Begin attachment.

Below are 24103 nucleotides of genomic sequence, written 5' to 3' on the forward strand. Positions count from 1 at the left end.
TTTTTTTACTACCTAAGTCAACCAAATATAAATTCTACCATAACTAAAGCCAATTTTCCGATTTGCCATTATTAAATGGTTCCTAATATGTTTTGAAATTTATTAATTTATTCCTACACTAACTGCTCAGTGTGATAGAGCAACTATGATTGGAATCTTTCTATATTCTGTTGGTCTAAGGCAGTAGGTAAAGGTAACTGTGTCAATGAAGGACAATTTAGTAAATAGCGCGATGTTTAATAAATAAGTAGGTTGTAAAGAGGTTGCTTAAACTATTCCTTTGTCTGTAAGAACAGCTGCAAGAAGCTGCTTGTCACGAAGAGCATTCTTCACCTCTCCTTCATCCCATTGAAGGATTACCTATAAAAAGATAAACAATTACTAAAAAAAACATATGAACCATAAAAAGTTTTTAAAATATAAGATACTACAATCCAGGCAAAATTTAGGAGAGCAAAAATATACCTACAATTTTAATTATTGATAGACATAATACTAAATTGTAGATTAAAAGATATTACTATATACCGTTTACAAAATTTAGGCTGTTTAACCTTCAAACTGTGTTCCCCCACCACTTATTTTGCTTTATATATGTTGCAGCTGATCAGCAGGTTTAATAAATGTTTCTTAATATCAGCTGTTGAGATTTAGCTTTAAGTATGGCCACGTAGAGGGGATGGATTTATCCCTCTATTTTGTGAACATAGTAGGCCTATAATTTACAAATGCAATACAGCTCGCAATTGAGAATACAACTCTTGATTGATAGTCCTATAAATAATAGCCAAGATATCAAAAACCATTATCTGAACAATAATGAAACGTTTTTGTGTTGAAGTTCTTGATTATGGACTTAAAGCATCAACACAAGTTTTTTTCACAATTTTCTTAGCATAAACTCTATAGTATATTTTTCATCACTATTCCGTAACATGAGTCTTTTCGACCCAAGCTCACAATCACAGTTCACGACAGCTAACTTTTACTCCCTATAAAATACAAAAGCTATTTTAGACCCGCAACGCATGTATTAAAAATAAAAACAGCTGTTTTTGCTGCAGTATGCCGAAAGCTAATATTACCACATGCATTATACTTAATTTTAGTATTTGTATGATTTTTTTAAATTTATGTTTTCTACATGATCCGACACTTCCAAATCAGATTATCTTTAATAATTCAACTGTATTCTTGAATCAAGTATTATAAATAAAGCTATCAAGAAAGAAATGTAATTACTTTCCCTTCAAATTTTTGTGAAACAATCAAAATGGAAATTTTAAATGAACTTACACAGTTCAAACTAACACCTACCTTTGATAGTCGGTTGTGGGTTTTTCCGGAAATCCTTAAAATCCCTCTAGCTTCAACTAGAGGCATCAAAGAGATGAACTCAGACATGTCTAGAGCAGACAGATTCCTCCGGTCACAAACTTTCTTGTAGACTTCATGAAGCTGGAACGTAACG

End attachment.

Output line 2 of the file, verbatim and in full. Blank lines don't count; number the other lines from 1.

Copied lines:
TTTTTTTACTACCTAAGTCAACCAAATATAAATTCTACCATAACTAAAGCCAATTTTCCGATTTGCCATTATTAAATGGTTCCTAATATGTTTTGAAATTTATTAATTTATTCCTACACTAACTGCTCAGTGTGATAGAGCAACTATGATTGGAATCTTTCTATATTCTGTTGGTCTAAGGCAGTAGGTAAAGGTAACTGTGTCAATGAAGGACAATTTAGTAAATAGCGCGATGTTTAATAAATAAGTAGGTTGTAAAGAGGTTGCTTAAACTATTCCTTTGTCTGTAAGAACAGCTGCAAGAAGCTGCTTGTCACGAAGAGCATTCTTCACCTCTCCTTCATCCCATTGAAGGATTACCTATAAAAAGATAAACAATTACTAAAAAAAACATATGAACCATAAAAAGTTTTTAAAATATAAGATACTACAATCCAGGCAAAATTTAGGAGAGCAAAAATATACCTACAATTTTAATTATTGATAGACATAATACTAAATTGTAGATTAAAAGATATTACTATATACCGTTTACAAAATTTAGGCTGTTTAACCTTCAAACTGTGTTCCCCCACCACTTATTTTGCTTTATATATGTTGCAGCTGATCAGCAGGTTTAATAAATGTTTCTTAATATCAGCTGTTGAGATTTAGCTTTAAGTATGGCCACGTAGAGGGGATGGATTTATCCCTCTATTTTGTGAACATAGTAGGCCTATAATTTACAAATGCAATACAGCTCGCAATTGAGAATACAACTCTTGATTGATAGTCCTATAAATAATAGCCAAGATATCAAAAACCATTATCTGAACAATAATGAAACGTTTTTGTGTTGAAGTTCTTGATTATGGACTTAAAGCATCAACACAAGTTTTTTTCACAATTTTCTTAGCATAAACTCTATAGTATATTTTTCATCACTATTCCGTAACATGAGTCTTTTCGACCCAAGCTCACAATCACAGTTCACGACAGCTAACTTTTACTCCCTATAAAATACAAAAGCTATTTTAGACCCGCAACGCATGTATTAAAAATAAAAACAGCTGTTTTTGCTGCAGTATGCCGAAAGCTAATATTACCACATGCATTATACTTAATTTTAGTATTTGTATGATTTTTTTAAATTTATGTTTTCTACATGATCCGACACTTCCAAATCAGATTATCTTTAATAATTCAACTGTATTCTTGAATCAAGTATTATAAATAAAGCTATCAAGAAAGAAATGTAATTACTTTCCCTTCAAATTTTTGTGAAACAATCAAAATGGAAATTTTAAATGAACTTACACAGTTCAAACTAACACCTACCTTTGATAGTCGGTTGTGGGTTTTTCCGGAAATCCTTAAAATCCCTCTAGCTTCAACTAGAGGCATCAAAGAGATGAACTCAGACATGTCTAGAGCAGACAGATTCCTCCGGTCACAAACTTTCTTGTAGACTTCATGAAGCTGGAACGTAACG